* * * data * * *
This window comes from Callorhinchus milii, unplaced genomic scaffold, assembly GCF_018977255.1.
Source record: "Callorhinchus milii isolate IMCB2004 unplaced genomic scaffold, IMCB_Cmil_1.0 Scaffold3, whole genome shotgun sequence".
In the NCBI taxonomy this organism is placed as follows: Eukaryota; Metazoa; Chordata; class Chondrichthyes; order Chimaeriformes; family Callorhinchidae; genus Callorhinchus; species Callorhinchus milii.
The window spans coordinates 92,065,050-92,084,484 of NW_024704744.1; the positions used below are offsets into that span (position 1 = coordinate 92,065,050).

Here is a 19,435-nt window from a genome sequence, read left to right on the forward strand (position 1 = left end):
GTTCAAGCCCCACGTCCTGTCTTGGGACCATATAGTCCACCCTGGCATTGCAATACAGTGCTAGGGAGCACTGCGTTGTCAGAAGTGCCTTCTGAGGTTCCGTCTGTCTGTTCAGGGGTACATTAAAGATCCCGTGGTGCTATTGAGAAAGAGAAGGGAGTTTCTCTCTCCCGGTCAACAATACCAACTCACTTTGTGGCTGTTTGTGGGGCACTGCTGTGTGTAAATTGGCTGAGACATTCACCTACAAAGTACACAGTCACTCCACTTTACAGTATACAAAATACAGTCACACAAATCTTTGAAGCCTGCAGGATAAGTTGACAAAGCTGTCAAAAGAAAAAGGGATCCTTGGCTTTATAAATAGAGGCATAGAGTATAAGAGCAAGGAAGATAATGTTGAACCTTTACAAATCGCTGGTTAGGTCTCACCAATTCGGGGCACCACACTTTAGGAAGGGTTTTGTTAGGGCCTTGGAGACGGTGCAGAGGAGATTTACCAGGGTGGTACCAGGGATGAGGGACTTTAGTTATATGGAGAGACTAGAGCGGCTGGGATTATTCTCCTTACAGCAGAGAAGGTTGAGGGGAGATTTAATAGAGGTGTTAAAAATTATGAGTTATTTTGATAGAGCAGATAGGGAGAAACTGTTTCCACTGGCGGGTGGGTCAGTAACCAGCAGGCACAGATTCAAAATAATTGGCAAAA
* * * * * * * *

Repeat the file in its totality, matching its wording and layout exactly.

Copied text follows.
This window comes from Callorhinchus milii, unplaced genomic scaffold, assembly GCF_018977255.1.
Source record: "Callorhinchus milii isolate IMCB2004 unplaced genomic scaffold, IMCB_Cmil_1.0 Scaffold3, whole genome shotgun sequence".
In the NCBI taxonomy this organism is placed as follows: Eukaryota; Metazoa; Chordata; class Chondrichthyes; order Chimaeriformes; family Callorhinchidae; genus Callorhinchus; species Callorhinchus milii.
The window spans coordinates 92,065,050-92,084,484 of NW_024704744.1; the positions used below are offsets into that span (position 1 = coordinate 92,065,050).

Here is a 19,435-nt window from a genome sequence, read left to right on the forward strand (position 1 = left end):
GTTCAAGCCCCACGTCCTGTCTTGGGACCATATAGTCCACCCTGGCATTGCAATACAGTGCTAGGGAGCACTGCGTTGTCAGAAGTGCCTTCTGAGGTTCCGTCTGTCTGTTCAGGGGTACATTAAAGATCCCGTGGTGCTATTGAGAAAGAGAAGGGAGTTTCTCTCTCCCGGTCAACAATACCAACTCACTTTGTGGCTGTTTGTGGGGCACTGCTGTGTGTAAATTGGCTGAGACATTCACCTACAAAGTACACAGTCACTCCACTTTACAGTATACAAAATACAGTCACACAAATCTTTGAAGCCTGCAGGATAAGTTGACAAAGCTGTCAAAAGAAAAAGGGATCCTTGGCTTTATAAATAGAGGCATAGAGTATAAGAGCAAGGAAGATAATGTTGAACCTTTACAAATCGCTGGTTAGGTCTCACCAATTCGGGGCACCACACTTTAGGAAGGGTTTTGTTAGGGCCTTGGAGACGGTGCAGAGGAGATTTACCAGGGTGGTACCAGGGATGAGGGACTTTAGTTATATGGAGAGACTAGAGCGGCTGGGATTATTCTCCTTACAGCAGAGAAGGTTGAGGGGAGATTTAATAGAGGTGTTAAAAATTATGAGTTATTTTGATAGAGCAGATAGGGAGAAACTGTTTCCACTGGCGGGTGGGTCAGTAACCAGCAGGCACAGATTCAAAATAATTGGCAAAA